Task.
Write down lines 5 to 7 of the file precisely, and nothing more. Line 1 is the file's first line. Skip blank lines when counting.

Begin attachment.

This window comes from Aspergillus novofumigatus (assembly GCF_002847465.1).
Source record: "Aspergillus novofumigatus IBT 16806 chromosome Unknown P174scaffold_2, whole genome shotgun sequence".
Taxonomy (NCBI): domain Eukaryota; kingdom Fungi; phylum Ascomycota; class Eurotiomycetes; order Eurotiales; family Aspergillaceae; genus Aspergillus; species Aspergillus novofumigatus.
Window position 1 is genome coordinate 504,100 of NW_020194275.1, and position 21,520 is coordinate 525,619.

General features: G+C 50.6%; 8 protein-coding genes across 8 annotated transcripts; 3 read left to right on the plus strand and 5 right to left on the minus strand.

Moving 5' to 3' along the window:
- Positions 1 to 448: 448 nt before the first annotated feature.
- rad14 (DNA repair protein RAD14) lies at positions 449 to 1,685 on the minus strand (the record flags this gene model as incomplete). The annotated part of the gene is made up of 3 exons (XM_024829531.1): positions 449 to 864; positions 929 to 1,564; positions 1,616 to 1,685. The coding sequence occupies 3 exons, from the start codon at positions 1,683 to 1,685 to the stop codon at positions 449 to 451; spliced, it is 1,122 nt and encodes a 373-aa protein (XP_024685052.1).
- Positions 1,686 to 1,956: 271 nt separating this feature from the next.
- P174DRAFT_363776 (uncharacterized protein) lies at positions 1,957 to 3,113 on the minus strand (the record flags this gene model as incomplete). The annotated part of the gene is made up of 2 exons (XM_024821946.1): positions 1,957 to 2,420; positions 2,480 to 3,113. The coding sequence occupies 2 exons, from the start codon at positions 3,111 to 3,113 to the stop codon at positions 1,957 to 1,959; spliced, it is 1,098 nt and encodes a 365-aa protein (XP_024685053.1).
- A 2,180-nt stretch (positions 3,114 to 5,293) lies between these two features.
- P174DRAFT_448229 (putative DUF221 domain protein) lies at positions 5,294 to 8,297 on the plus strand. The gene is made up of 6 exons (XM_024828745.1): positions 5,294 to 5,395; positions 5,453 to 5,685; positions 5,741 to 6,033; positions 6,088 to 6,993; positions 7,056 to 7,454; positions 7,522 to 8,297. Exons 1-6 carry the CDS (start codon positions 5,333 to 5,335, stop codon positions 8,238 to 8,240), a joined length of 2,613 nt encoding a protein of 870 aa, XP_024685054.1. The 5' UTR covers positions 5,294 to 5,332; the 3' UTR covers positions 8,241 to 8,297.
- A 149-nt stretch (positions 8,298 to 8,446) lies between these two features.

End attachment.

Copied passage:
General features: G+C 50.6%; 8 protein-coding genes across 8 annotated transcripts; 3 read left to right on the plus strand and 5 right to left on the minus strand.

Moving 5' to 3' along the window:
- Positions 1 to 448: 448 nt before the first annotated feature.